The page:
On May 2, 1885, the first issue of Good Housekeeping magazine was published. Founded by Clark W. Bryan in Holyoke, MA, the stated mission of the magazine was “to produce and perpetuate perfection — or as near unto perfection as may be attained in the household.” For over 130 years, Good Housekeeping has been a go-to magazine for women. The magazine also has a long history of evaluating consumer products for safety with its Good Housekeeping Institute and the Good Housekeeping Seal. For most of history, women were in charge of all domestic-related matters. Good Housekeeping continues to play a vital role in supporting anyone in this role.
Since early on, Good Housekeeping took its mission of producing and perpetuating perfection in the household seriously. In the late 19th century, the magazine published groundbreaking articles about food safety and advocated for consumer protection. As early as 1887, Good Housekeeping reported on topics ranging from watered-down milk to candy contaminated with asbestos. The magazine launched a national campaign about the need for a federal consumer protection law that resulted in the 1906 Pure Food and Drug Act.
Meanwhile, starting in 1900, they founded the Good Housekeeping Experiment Station, renamed the Good Housekeeping Research Institute in 1910. Scientists and other experts developed cooking time and temperature charts for many foods. They also developed and tested recipes for the magazine. In 1909, they launched the Good Housekeeping Seal. To this day, if a product or recipe is stamped with the Good Housekeeping Seal, it signifies the magazine promises the customer a two-year limited warranty. They have since introduced the Green Good Housekeeping Seal to help consumers make environmentally-friendly choices.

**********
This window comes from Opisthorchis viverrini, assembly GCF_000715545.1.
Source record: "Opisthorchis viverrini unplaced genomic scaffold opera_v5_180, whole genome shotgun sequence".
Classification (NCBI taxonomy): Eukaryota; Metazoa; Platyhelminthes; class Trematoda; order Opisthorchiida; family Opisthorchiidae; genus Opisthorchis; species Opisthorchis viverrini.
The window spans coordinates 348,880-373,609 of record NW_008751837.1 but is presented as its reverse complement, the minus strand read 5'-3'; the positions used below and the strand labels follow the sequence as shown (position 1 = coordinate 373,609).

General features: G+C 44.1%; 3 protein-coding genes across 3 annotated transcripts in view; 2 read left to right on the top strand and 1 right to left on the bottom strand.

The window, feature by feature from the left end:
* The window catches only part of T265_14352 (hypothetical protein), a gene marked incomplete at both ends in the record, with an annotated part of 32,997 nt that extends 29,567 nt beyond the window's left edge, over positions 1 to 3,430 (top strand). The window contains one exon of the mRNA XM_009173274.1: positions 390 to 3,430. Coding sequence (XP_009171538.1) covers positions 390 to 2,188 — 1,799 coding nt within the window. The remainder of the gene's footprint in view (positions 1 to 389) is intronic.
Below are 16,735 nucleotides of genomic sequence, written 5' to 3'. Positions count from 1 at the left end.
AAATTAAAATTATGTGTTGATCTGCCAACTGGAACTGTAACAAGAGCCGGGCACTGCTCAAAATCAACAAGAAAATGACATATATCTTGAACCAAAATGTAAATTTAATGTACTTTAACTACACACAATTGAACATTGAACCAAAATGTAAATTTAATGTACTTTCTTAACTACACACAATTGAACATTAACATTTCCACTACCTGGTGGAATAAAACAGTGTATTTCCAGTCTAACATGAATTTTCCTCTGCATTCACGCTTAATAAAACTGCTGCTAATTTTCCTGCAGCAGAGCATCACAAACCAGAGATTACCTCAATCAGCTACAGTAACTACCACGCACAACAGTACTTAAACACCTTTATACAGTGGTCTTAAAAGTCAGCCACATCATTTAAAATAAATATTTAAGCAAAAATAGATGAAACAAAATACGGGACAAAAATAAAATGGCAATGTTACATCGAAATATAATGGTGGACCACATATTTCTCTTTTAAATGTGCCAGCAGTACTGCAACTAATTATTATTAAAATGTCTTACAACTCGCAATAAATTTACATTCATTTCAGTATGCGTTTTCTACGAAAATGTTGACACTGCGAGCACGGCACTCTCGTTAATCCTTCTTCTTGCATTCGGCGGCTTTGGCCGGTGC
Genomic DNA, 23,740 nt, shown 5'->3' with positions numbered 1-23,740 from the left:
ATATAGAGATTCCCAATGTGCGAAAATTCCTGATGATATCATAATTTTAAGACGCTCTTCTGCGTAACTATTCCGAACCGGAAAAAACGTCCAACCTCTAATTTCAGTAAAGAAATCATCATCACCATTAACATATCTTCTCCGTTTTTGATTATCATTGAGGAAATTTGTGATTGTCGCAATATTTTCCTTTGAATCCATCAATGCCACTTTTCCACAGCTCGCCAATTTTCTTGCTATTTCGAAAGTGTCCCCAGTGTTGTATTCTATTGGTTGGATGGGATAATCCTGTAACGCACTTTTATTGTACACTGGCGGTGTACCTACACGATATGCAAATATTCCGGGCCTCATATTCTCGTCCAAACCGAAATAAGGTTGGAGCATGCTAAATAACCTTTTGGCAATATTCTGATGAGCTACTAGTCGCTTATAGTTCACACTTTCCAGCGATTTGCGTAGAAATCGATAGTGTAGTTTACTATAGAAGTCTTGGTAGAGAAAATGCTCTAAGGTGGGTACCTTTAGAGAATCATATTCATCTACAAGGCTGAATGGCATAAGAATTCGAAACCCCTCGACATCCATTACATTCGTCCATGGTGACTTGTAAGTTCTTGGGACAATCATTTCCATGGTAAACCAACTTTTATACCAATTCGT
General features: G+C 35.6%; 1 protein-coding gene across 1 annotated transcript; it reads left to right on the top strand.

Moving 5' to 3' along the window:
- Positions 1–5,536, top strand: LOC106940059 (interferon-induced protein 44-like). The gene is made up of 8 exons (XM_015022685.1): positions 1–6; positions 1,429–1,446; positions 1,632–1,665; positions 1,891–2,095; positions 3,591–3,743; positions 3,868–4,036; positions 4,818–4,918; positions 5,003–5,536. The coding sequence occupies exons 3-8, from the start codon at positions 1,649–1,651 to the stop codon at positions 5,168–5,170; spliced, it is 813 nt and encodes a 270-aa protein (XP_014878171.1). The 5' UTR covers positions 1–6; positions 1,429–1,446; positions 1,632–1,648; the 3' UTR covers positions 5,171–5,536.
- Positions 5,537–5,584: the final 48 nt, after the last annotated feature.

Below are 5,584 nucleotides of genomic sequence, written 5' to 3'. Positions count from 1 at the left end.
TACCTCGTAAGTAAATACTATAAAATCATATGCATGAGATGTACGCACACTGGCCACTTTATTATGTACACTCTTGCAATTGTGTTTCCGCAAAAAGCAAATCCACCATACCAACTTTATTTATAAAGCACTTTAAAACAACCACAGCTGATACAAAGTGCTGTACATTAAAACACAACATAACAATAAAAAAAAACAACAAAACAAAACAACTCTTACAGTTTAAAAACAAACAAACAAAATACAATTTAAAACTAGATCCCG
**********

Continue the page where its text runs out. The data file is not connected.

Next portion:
In 1911, after reaching a circulation of 300,000, the magazine was bought by Hearst Corporation. Even during the Great Depression, Good Housekeeping was one of Hearst’s most successful magazines. Today, the magazine has a readership of 17 million between its print and digital editions, as well as more than 12 million website readers.
Throughout the years, the magazine has featured seminal female writers, including Betty Friedan and Edna St. Vincent Millay. In fact, Betty Friedan’s 1960 article, “Women Are People Too,” was the precursor to her groundbreaking feminist tract, “The Feminine Mystique.”
Although men are starting to do their fair share of household chores, for a long time women were the main (if not only) contributors to the domestic sphere. As a result, Good Housekeeping magazine played a key role in women’s daily life. By taking a scientific approach to product safety and recipe standards, Good Housekeeping magazine has been an authority for anyone looking to “perpetuate perfection at home” for well over a century.